A French MP’s views on homosexuality and gay history have been called “nauseating” and led to a demand for him to be ejected from his party.

Christian Vanneste, a member of Nicolas Sarkozy’s UMP, said in a film released this week that narcissism was a fundamental element of homosexuality as as gays “refuse the other” sex, The Local reports.

He said gays had not been deported from wider France during World War 2, only being removed from the eastern regions annexed by Nazi Germany.

In 2006, Vanneste became the first French politician in history to be prosecuted for homophobic speech. His conviction was overturned two years later on grounds of free speech.

His latest comments form part of a video called ‘Favoriser la famille pour preparer l’avenir’, or ‘Favouring the family to prepare for the future’.

In the twenty-minute Libertepolitique.com video, Vanneste suggests with a wry smile that gays have a “little preference” for younger men who resemble themselves when they were between 17 and 20 years old.

He also claims that gay rights issues are given a prominence in politics and media which exaggerates their relevance to public life around France.

Vanneste is the Sarkozy-led UMP party’s MP for a region in northern France.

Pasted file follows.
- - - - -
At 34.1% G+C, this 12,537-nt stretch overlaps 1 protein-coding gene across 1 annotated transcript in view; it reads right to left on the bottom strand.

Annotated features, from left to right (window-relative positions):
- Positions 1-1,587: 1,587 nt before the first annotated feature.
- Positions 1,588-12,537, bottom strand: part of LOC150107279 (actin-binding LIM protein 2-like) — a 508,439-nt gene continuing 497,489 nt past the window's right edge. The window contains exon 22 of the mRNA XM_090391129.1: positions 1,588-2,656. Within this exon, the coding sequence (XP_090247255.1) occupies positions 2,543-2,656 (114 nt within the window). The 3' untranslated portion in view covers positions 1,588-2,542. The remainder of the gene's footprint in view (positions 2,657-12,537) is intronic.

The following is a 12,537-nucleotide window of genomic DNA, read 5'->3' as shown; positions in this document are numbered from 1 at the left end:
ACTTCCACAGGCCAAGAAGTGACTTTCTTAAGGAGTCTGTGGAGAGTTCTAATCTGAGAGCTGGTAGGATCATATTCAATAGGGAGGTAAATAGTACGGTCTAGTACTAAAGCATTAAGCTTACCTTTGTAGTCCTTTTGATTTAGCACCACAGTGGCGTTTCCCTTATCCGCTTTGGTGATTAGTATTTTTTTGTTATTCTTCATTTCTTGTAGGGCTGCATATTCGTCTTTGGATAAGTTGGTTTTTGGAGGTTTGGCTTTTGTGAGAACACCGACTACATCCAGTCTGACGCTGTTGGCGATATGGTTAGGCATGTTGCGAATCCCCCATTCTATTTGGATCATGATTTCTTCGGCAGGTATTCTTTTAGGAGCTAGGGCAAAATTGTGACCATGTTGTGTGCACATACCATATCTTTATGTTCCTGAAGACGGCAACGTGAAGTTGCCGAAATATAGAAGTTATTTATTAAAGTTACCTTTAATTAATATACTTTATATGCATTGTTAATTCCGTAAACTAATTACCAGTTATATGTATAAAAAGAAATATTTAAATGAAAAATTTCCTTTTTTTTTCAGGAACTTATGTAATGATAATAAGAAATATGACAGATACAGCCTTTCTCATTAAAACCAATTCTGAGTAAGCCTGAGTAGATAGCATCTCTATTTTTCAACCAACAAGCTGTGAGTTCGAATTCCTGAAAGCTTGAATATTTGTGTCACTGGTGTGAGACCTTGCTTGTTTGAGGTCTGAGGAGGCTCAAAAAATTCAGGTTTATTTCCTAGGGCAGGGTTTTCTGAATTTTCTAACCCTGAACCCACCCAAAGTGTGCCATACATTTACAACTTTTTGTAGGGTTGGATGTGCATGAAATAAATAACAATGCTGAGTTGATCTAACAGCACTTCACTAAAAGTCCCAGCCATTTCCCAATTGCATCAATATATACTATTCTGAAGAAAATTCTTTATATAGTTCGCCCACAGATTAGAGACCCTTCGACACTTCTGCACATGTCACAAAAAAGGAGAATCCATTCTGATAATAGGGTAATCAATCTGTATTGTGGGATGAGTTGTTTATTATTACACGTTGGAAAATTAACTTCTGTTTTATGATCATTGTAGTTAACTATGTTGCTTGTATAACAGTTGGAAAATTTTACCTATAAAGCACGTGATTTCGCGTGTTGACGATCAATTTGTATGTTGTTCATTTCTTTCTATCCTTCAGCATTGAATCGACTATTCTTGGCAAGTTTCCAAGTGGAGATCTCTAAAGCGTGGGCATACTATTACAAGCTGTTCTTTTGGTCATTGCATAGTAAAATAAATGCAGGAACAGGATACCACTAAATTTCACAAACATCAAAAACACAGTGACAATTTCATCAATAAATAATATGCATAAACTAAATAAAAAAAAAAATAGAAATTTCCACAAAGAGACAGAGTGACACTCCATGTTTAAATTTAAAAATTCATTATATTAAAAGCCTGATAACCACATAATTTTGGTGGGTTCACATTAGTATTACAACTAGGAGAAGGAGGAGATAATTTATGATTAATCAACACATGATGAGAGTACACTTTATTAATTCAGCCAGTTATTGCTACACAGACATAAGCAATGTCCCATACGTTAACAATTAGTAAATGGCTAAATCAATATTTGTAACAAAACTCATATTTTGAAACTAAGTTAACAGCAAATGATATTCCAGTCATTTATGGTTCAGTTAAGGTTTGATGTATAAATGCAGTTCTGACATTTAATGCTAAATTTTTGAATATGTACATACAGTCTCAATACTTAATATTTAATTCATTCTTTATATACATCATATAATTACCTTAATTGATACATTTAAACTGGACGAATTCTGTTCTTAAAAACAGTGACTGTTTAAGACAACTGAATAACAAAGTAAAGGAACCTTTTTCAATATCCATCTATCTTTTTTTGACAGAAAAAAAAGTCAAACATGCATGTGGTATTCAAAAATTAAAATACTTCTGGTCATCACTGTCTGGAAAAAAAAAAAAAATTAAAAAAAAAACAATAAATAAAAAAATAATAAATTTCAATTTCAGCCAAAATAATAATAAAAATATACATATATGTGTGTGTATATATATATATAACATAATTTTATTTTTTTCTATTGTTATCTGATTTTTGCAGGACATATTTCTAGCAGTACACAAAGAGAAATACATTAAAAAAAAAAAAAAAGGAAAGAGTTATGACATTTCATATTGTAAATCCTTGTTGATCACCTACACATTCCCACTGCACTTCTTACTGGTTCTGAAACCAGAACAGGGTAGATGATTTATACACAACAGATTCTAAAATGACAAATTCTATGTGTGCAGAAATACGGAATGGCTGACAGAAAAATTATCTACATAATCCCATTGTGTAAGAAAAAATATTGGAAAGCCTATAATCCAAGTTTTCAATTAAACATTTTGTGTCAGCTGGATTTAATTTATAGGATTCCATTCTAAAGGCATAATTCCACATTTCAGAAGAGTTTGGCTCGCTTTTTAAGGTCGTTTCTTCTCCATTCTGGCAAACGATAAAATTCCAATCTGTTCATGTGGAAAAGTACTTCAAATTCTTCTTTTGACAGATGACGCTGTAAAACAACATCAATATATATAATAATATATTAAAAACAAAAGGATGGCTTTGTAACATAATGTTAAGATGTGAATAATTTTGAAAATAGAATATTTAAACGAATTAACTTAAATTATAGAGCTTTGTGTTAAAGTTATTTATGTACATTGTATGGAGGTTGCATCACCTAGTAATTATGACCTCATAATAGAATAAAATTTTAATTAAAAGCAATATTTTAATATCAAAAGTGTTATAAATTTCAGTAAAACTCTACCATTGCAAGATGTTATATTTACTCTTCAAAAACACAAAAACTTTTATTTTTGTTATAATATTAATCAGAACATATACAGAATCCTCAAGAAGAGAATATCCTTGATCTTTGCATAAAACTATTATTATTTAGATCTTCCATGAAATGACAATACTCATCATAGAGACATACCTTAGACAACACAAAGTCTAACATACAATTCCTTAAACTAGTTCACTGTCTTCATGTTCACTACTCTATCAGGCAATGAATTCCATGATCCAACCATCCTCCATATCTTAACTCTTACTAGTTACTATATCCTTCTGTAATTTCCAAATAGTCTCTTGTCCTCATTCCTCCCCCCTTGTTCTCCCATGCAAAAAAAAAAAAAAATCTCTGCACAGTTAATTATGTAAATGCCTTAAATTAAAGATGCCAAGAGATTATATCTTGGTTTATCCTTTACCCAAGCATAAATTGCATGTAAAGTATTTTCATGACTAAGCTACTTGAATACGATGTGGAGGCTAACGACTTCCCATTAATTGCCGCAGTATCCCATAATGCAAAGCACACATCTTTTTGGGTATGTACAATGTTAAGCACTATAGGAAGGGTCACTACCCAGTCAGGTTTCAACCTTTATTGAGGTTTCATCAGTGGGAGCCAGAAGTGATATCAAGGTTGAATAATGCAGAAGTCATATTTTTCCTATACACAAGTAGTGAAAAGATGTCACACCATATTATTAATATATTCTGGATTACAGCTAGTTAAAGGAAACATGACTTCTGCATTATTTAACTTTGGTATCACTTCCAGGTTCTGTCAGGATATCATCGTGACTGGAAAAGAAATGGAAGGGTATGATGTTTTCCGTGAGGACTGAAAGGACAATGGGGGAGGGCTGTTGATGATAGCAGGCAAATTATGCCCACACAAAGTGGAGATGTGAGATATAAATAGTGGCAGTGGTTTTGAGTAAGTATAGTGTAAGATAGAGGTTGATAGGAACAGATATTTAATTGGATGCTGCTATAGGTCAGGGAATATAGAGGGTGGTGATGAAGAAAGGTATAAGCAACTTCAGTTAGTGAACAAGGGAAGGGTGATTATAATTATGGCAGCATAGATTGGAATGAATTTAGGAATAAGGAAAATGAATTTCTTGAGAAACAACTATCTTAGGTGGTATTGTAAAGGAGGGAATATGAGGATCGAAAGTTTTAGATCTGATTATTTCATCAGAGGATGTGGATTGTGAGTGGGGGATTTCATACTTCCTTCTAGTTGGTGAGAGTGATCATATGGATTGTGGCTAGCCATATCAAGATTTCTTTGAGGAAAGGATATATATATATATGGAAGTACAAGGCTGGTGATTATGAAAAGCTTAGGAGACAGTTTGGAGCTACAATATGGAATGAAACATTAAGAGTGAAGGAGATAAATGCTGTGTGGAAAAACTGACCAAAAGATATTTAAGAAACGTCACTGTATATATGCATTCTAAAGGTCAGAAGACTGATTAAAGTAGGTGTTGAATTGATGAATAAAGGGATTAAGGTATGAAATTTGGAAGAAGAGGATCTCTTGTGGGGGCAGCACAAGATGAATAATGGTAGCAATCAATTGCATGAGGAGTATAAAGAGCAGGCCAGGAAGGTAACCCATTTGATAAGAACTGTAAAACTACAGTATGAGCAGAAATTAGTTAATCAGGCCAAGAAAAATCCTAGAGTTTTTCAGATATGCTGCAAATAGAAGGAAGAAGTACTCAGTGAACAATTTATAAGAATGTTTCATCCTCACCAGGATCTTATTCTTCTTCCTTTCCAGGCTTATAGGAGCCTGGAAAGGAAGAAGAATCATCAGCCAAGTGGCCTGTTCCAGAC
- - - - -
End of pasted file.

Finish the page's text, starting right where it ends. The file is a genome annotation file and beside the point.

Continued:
Jean-François Copé, the party’s secretary general, said he would not “shirk his responsibilities” on the video, The Local reports.

The English-language French newspaper also reports French presidential hopeful François Hollande’s spokesperson branding Vanneste’s views “nauseating ideology”.

Hollande has committed to legalise same-sex marriage in France if his presidential bid is successful this spring.

Nadine Morano, UMP’s Apprenticeship and Professional Formation minister called on Twitter for Vanneste to be ejected from the party.

In 2008 Vanneste had his conviction and fine for homophobic speech overturned. He had said homosexuality was “inferior to heterosexuality, and could be dangerous for humanity” and became the first politician in French history to be prosecuted for homophobic remarks.

The Court of Appeal (Cour de Cassation) overturned the lower court ruling in the name of freedom of speech, stating that “if the disputed remarks were able to hurt the feelings of certain homosexual people, their contents do not go beyond the limits of freedom of expression.”

The full video, in French, can be seen on the Libertepolitique.com website.